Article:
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Dental Accounting | Claim Financial Freedom

Dental CPAs

Whether you’re starting a new practice or have been an owner dentist for years, the financial stress that can come from being a business owner can sometimes overwhelm even the most seasoned professionals. Our goal is to help you achieve complete financial freedom so that financial worries don’t interfere with your ability to work well.

Below are some tips you can follow on your own to help build a rock-solid foundation for your practice. Staying organized and up-to-date with your financials allows you to focus on delivering quality care to your patients. Contact our firm today to learn how we can help!

1. Have a plan. As the popular saying goes, “failing to plan is planning to fail.” In order to see true success, you’ll need to have both short and long-term plans for your practice. How will you allocate new earnings? How is your practice prepared to deal with slow seasons? How are you budgeting for new purchases? If you don’t already have answers to these questions, they could be a great place to start. Planning for the unexpected can help safeguard your profitability from being derailed by unforeseen expenses.

2. Set goals. Don’t be afraid to dream big. Your practice will only be as successful as you make it. Setting goals allows you to have a clear yardstick to measure your success against and can help you make better financial choices in the present. By recognizing the simple truth that every small decision you make now can have a huge impact on the future, you’ll be able to start setting yourself up for success. Your future self with thank you.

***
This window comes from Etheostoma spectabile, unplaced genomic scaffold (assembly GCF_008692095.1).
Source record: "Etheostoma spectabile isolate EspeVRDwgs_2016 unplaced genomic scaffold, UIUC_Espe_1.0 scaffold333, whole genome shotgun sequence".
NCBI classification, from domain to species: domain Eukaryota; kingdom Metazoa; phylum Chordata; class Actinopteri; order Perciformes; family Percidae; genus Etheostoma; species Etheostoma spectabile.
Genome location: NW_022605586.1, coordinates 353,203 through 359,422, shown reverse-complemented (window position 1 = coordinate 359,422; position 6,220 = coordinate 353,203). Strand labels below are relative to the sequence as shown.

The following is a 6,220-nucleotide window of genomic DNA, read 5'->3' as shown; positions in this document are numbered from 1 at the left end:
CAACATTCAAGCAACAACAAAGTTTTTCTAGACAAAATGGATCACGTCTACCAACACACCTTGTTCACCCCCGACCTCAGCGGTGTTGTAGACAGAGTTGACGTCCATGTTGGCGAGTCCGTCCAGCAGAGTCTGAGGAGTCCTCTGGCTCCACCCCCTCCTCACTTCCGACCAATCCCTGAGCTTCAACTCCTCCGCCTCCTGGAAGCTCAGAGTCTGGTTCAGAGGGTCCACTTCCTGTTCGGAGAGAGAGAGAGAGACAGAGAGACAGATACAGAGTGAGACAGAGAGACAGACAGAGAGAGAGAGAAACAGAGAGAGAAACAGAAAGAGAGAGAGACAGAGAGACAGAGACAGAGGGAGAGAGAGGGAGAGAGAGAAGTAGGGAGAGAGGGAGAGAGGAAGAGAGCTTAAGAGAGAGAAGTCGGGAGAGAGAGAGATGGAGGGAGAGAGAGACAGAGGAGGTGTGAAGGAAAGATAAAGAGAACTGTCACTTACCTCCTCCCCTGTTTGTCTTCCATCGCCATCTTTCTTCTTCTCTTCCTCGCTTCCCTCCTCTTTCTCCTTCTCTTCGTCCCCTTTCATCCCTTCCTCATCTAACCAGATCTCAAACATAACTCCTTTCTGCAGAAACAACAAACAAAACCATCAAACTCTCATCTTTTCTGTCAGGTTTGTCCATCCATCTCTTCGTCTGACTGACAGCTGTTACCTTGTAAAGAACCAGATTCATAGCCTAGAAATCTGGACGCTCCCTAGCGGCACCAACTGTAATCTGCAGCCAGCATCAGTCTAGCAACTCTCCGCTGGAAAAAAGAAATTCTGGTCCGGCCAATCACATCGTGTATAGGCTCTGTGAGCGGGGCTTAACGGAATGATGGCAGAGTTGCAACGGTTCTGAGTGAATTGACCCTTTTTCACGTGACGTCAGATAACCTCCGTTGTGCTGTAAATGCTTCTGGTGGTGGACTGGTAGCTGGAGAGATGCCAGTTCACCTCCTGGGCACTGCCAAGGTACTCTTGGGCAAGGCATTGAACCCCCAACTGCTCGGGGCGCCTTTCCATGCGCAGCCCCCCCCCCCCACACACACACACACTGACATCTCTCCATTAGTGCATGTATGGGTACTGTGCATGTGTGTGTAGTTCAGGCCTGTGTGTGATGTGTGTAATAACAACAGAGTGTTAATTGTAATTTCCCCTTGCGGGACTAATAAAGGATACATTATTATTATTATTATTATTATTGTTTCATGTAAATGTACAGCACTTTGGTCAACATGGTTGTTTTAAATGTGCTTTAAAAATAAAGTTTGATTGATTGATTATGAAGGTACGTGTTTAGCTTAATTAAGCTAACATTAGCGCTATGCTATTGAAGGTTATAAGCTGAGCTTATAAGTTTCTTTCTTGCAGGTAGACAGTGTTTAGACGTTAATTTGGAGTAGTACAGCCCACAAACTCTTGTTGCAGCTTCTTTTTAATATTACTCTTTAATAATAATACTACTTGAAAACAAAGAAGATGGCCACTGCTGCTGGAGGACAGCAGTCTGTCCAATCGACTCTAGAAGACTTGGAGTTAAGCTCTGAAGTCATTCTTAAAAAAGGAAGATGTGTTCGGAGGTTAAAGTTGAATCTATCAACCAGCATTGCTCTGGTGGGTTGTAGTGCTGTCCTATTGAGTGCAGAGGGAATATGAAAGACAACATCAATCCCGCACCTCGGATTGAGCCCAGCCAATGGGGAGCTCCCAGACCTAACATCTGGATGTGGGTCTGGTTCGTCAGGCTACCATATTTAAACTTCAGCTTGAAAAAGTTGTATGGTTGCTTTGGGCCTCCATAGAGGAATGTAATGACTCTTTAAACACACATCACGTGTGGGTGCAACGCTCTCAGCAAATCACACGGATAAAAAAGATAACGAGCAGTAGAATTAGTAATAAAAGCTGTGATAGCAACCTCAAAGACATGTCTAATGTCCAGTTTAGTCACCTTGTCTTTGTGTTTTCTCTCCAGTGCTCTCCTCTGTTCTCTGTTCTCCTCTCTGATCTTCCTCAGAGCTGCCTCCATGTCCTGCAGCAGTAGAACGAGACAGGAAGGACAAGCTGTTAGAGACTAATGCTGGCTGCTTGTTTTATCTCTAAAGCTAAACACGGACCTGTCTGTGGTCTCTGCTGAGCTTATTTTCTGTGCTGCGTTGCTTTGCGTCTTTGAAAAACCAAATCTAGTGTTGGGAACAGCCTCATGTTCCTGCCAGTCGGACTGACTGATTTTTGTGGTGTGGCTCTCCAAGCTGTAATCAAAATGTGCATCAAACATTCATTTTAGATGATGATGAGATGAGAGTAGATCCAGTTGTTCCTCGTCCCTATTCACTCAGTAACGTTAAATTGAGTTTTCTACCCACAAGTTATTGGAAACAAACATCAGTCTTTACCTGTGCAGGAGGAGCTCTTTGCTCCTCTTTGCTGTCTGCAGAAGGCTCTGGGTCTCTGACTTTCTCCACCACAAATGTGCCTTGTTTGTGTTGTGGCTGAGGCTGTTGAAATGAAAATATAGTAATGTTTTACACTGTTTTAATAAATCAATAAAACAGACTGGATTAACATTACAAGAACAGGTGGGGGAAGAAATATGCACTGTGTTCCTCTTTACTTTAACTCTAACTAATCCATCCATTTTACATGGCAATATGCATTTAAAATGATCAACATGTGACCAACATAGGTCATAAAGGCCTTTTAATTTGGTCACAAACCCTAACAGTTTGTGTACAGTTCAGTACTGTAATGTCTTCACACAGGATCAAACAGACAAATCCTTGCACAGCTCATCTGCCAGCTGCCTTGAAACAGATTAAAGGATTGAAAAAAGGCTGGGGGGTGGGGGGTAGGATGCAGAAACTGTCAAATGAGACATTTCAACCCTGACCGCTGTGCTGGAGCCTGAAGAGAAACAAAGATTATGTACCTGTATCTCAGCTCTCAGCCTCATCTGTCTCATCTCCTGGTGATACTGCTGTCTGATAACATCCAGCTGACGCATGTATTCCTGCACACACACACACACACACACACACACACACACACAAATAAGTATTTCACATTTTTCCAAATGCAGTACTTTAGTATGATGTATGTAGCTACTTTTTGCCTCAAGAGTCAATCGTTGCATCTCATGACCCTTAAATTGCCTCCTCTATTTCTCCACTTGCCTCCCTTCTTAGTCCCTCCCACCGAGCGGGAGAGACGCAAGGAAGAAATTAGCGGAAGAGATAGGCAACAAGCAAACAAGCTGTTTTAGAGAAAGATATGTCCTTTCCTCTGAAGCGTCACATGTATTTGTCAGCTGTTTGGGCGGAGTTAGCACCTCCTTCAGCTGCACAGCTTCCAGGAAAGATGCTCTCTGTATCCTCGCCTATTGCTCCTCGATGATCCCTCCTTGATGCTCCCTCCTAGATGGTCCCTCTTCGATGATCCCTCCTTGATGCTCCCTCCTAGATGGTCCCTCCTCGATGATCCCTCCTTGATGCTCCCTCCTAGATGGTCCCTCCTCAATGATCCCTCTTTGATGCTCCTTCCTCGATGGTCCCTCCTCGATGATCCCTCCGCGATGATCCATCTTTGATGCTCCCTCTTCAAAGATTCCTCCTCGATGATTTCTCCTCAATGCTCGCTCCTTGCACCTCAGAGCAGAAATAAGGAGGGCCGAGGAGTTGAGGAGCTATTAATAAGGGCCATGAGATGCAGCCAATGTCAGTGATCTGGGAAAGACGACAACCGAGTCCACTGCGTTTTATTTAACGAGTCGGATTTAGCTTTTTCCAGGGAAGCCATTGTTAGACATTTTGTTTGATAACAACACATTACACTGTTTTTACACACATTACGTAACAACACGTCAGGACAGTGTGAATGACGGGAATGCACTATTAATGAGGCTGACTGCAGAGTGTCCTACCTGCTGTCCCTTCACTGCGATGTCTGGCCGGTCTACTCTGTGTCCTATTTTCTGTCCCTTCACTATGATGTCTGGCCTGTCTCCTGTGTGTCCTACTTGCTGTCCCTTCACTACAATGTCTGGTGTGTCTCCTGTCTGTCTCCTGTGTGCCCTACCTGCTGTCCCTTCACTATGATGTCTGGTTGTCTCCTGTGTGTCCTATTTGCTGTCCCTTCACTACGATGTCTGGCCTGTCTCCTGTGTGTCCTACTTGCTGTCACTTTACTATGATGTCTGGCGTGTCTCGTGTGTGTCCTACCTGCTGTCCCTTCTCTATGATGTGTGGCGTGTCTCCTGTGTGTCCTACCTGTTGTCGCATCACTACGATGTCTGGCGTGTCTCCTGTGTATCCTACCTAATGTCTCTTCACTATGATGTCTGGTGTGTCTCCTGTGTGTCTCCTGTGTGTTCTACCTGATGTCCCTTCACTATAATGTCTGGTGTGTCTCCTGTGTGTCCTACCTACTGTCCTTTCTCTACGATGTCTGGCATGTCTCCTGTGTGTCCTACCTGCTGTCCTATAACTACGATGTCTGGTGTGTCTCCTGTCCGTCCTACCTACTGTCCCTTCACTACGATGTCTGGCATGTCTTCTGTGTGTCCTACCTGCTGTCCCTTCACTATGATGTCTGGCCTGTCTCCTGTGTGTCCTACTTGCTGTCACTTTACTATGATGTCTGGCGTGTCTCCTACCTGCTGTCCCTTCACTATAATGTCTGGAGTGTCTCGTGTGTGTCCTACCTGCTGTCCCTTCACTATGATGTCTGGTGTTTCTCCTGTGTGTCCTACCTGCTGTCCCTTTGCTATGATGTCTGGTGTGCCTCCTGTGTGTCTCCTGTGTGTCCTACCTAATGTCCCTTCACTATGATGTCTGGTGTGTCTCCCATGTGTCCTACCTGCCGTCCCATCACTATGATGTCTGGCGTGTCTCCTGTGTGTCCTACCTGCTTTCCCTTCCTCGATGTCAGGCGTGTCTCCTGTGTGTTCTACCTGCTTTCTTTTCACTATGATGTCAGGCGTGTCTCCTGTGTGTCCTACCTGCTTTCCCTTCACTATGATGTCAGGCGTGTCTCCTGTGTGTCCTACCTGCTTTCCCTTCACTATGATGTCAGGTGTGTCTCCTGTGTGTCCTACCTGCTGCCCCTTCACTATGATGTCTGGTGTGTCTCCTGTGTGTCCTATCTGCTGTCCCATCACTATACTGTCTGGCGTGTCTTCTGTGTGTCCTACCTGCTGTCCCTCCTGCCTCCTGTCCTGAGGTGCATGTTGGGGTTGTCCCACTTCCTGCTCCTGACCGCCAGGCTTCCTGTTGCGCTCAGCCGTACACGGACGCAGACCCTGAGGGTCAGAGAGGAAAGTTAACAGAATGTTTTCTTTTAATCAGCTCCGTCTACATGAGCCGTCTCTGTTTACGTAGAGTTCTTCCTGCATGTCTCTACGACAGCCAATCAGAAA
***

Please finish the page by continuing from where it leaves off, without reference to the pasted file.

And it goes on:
3. Be Smart. When starting or growing your business, there can be benefits to taking on strategic debt. However, doing so in a manner that will benefit, rather than hinder your growth requires an understanding of the returns you can expect on your investment. Don’t jump into big purchases without a plan, rather weigh the potential benefits and risks of all your financial decisions.

4. Get Organized. Disorganization can be a killer for any business. In order to ensure you’re not letting anything important slip through the cracks, it’s important to have systems in place that will guarantee nothing is missed. In addition to protecting you from unforeseen troubles, efficient organization can also help bring opportunities for improvement to light. Whether it’s money that could be saved or resources that could be conserved, understanding the ins and outs of your financials can help you to understand exactly how your money is being used.